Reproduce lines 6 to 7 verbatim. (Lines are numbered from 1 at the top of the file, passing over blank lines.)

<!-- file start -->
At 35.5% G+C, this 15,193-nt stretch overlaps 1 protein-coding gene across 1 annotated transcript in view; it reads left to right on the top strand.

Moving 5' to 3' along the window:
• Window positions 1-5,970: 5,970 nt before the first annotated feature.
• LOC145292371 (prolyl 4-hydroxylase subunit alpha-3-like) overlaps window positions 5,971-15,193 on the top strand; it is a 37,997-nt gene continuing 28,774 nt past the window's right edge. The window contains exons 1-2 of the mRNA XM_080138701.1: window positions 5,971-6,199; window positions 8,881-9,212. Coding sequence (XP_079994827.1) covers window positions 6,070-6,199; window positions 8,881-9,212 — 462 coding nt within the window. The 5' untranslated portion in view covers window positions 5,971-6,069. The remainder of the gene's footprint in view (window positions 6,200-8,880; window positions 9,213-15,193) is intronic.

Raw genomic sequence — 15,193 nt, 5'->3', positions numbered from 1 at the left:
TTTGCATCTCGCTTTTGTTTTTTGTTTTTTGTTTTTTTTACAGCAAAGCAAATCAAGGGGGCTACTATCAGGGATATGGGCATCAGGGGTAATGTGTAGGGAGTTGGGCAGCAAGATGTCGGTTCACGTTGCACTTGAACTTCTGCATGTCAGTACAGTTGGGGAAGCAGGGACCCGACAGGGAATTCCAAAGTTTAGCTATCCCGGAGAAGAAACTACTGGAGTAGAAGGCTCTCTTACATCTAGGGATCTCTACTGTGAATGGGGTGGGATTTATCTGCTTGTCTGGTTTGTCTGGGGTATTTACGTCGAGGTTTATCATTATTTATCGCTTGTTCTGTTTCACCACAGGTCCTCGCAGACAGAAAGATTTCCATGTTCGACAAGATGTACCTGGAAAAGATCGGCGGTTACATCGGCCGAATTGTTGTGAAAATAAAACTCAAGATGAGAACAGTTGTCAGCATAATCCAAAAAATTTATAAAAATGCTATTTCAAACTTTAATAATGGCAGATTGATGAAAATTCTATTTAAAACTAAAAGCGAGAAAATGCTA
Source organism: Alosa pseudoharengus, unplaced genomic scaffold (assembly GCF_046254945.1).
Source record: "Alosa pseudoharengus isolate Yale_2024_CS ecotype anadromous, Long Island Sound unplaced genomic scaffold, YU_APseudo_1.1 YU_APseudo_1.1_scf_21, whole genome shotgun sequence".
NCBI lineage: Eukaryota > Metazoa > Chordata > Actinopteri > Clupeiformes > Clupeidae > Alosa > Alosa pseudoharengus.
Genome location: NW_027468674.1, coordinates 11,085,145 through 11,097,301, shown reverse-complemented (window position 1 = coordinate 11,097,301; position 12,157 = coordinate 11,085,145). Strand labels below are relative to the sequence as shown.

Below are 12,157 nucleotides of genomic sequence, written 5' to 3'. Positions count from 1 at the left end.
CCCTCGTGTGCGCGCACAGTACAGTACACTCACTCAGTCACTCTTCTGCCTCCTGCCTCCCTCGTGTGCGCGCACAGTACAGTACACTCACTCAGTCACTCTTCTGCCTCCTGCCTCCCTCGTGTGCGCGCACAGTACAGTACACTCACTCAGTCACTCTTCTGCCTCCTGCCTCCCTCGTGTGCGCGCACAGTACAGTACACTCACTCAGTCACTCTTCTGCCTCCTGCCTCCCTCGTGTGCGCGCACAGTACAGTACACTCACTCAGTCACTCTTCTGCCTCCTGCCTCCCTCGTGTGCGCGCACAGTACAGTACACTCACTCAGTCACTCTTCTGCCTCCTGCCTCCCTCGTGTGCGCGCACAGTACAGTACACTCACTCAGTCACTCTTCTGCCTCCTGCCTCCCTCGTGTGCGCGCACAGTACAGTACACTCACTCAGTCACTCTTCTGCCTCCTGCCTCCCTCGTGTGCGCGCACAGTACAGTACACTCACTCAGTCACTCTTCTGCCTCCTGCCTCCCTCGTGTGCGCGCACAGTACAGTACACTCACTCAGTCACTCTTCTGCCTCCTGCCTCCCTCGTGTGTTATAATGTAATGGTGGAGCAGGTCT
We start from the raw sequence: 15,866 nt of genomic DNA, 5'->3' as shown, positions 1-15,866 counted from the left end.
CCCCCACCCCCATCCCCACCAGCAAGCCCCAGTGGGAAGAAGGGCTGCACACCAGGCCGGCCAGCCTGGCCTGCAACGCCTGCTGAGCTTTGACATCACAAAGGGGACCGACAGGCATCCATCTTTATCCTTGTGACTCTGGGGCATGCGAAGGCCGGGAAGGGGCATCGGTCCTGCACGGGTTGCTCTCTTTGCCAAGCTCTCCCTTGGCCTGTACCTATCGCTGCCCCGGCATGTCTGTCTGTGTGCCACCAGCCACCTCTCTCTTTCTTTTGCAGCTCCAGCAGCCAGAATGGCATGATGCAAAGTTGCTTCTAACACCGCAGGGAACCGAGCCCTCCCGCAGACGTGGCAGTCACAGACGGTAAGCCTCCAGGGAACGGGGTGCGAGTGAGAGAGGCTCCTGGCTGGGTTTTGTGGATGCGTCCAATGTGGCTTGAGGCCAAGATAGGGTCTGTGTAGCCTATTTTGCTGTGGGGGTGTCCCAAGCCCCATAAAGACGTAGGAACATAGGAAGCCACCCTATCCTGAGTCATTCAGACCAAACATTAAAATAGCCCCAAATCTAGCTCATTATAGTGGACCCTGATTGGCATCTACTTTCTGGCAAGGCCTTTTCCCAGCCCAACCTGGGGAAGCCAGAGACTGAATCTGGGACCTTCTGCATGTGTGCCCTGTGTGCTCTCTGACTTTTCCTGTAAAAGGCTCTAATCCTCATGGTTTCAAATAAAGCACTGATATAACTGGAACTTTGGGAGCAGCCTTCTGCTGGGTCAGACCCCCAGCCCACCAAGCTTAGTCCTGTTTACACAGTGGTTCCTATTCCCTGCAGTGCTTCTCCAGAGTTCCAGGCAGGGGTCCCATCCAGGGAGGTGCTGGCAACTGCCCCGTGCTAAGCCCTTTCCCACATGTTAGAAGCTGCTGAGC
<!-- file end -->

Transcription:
TTTGCATCTCGCTTTTGTTTTTTGTTTTTTGTTTTTTTTACAGCAAAGCAAATCAAGGGGGCTACTATCAGGGATATGGGCATCAGGGGTAATGTGTAGGGAGTTGGGCAGCAAGATGTCGGTTCACGTTGCACTTGAACTTCTGCATGTCAGTACAGTTGGGGAAGCAGGGACCCGACAGGGAATTCCAAAGTTTAGCTATCCCGGAGAAGAAACTACTGGAGTAGAAGGCTCTCTTACATCTAGGGATCTCTACTGTGAATGGGGTGGGATTTATCTGCTTGTCTGGTTTGTCTGGGGTATTTACGTCGAGGTTTATCATTATTTATCGCTTGTTCTGTTTCACCACAGGTCCTCGCAGACAGAAAGATTTCCATGTTCGACAAGATGTACCTGGAAAAGATCGGCGGTTACATCGGCCGAATTGTTGTGAAAATAAAACTCAAGATGAGAACAGTTGTCAGCATAATCCAAAAAATTTATAAAAATGCTATTTCAAACTTTAATAATGGCAGATTGATGAAAATTCTATTTAAAACTAAAAGCGAGAAAATGCTA
Source organism: Alosa pseudoharengus, unplaced genomic scaffold (assembly GCF_046254945.1).